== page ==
Dream garage #7 – Citroën CX

Perhaps readers who are a more than distracted may have noticed a motif (that is, if I actually had any readers). In seven cars, four are French (five if you count the Bugatti, it’s made in France and named after a Frenchman) and three of these are Citroëns. There’s a reason for that, and it’s probably embodied by the Citroën CX.

This was the car I grew up with. My father owned more than half a dozen of these big beauties, and the impression it made on a young car fan was, to say the least, indelible. The looks, the size, the interior quirkiness were enough to make me believe that all other cars’ design were simply wrong. Why do other cars have indicator stalks instead of the clever boxes? Why do they use large, round dials instead of the space-saving revolving drums? Why do they have levers to pull to open the doors instead of the trigger-like mechanism of the CX? I could go on and on, since one of the advantages of having observed this car so much as a child is that my attention to detail was obsessive.

The CX had big shoes to fill. It had the task of replacing one of the most revolutionary cars of the 20th century, the DS. Now I won’t go into the debatable realm of whether it succeeded or not, but I think it will suffice to say that the CX’s run lasted for fifteen years (the DS had a twenty year stint), in an age where automakers had to keep changing, evolving and continuously upgrade models in order to stay afloat on the market.

The overall design was the brainchild of Robert Opron, who had joined Citroën under Flaminio Bertoni, the man responsible for the design of the DS. Opron appreciated the importance of aerodynamics, and implemented the DS’ swivelling headlamps that were glass-covered, as part of the DS’ 1967 makeover. This design element was also present in the Citroën SM, which, when looked at closely, heralded some design characteristics later included in the CX. In fact, personally I think it’s easy to see the similarities and Opron’s designing consistency in his Citroën designs, from the revamped DS passing through the GS and SM and on to the CX, what with them all sporting the same swooping rear and slightly curved-ness and horizontal-ness of the front.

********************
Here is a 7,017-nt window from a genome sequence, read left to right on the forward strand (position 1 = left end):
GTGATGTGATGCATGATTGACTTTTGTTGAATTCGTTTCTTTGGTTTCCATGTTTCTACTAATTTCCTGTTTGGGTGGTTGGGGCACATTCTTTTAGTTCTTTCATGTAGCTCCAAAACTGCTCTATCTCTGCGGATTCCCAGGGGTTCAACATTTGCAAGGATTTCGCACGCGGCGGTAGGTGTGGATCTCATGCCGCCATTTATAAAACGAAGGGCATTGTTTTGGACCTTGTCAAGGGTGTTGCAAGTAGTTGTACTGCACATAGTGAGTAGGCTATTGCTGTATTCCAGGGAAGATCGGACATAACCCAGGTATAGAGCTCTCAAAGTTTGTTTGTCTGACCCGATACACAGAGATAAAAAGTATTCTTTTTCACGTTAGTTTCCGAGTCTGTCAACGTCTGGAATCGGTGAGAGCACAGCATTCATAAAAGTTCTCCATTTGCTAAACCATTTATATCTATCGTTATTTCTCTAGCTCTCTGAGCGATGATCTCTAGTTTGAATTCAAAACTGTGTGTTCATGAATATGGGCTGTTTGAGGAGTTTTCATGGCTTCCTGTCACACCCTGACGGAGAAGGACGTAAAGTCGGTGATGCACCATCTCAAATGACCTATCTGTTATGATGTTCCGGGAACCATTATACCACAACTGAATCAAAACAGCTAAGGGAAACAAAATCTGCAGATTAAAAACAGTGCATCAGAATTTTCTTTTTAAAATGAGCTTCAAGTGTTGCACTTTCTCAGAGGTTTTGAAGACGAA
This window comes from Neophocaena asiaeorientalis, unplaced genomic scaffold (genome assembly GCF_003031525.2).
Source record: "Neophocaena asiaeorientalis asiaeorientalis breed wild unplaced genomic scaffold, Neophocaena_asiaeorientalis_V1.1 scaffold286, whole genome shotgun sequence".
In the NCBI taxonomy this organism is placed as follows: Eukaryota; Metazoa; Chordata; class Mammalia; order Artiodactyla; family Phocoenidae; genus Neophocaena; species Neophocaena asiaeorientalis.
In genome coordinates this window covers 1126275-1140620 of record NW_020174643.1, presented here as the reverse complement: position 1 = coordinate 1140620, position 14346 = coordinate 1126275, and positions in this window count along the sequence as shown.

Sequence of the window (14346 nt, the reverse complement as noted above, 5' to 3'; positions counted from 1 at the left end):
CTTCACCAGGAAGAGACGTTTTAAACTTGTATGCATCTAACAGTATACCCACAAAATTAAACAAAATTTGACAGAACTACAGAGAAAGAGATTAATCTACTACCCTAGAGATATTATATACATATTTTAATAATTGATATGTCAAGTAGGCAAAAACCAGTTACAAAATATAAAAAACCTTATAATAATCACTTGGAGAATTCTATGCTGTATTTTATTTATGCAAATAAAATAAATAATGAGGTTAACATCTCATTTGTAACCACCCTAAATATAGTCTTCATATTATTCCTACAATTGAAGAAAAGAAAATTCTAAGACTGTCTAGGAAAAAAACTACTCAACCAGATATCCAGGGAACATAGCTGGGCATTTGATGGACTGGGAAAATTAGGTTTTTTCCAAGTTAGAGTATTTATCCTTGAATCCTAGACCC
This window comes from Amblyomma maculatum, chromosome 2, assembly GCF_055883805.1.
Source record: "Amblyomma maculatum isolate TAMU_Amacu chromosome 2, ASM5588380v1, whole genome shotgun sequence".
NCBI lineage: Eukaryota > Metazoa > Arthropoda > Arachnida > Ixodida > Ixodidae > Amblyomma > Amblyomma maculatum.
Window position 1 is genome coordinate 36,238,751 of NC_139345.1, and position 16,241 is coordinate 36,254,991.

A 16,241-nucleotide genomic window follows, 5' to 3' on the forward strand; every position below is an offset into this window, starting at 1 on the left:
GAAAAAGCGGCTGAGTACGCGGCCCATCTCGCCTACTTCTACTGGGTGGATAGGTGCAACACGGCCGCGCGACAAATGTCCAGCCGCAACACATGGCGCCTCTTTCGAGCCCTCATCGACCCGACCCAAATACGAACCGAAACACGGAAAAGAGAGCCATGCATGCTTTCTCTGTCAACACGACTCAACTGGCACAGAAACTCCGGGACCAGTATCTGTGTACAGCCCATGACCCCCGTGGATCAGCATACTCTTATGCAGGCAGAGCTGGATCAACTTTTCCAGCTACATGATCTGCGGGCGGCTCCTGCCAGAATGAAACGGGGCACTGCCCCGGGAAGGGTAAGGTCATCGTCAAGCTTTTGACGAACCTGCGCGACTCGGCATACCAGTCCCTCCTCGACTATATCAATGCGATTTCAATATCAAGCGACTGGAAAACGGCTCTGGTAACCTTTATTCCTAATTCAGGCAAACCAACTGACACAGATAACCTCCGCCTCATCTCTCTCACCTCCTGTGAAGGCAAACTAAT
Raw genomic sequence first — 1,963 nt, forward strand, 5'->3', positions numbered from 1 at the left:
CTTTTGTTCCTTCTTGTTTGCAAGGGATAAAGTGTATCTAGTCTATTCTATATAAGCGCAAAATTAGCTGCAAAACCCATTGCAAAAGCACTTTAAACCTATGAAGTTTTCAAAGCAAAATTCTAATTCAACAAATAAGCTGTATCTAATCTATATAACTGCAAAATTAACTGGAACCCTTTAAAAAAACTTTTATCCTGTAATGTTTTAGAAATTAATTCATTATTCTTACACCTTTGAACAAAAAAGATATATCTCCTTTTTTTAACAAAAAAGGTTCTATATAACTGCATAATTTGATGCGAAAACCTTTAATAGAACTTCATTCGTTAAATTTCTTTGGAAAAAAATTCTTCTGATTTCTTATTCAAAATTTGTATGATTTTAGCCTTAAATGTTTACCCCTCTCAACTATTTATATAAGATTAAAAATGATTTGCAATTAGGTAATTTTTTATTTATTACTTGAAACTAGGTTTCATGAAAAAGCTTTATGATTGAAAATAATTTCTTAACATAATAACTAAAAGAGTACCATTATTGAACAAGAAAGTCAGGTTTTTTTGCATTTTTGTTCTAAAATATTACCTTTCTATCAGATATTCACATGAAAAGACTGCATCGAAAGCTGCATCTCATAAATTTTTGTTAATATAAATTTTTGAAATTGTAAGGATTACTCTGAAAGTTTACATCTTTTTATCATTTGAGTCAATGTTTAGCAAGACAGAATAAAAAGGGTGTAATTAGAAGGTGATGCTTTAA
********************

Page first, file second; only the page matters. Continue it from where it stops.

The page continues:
I’ve always thought the CX as one of those cars that has stood the test of time extremely well. I remember how 80’s youths such as myself absolutely loathed the 70’s, yet this very openly 70’s car was irresistibly attractive even in the thick of the Thatcher years. It’s beautiful, sleek profile and tapering end gave it the necessary reminiscence to the DS to remind the drivers of the huge shoes it was filling. And like the DS, at the heart its look was the drive to find as aerodynamic a shape as possible, hence the name “CX” (“Cx” is the acronym for drag coefficient). I loved the curving shoulder-line, the long bonnet with the single, asymmetrical vent, the huge sloping windscreen, the rubber bits beneath the front bumper, the slightly concave rear windscreen on the saloon models, and especially those smiling front headlamps.

And that interior. I could dedicate an entry to the inside of the CX alone, such was the attention to detail and uniqueness bestowed by the geniuses who dreamt this car up. The single-pronged steering wheel, the absence of stalks behind it, the revolving drum speedometer and rev counter, the trigger door handles, the space, the comfort, even those crazy door-mounted ashtrays.

But enough of my slobbering praise. I’ll save some of my opinions for the captions in the following pictures.

Citroen CX gallery


2 Responses to “Dream garage #7 – Citroën CX”

  1. Citroen CX Safari Estate.
    Superb looking and practical transport.
    The “kick” in the roof made a once seen never forgotten feature and was wonderful for bulky loads.
    Great styling and the estate especially in white was a sight to behold.
    A good one hard to find now and prices seem steady and will possibly rise.

    Derek Stocker.
    East Sussex

    • Alexander Says:

      Thanks for the comment, Derek. I’m glad you reminded me of that wonderful mannerism along the roofline only Citroen could pull off!

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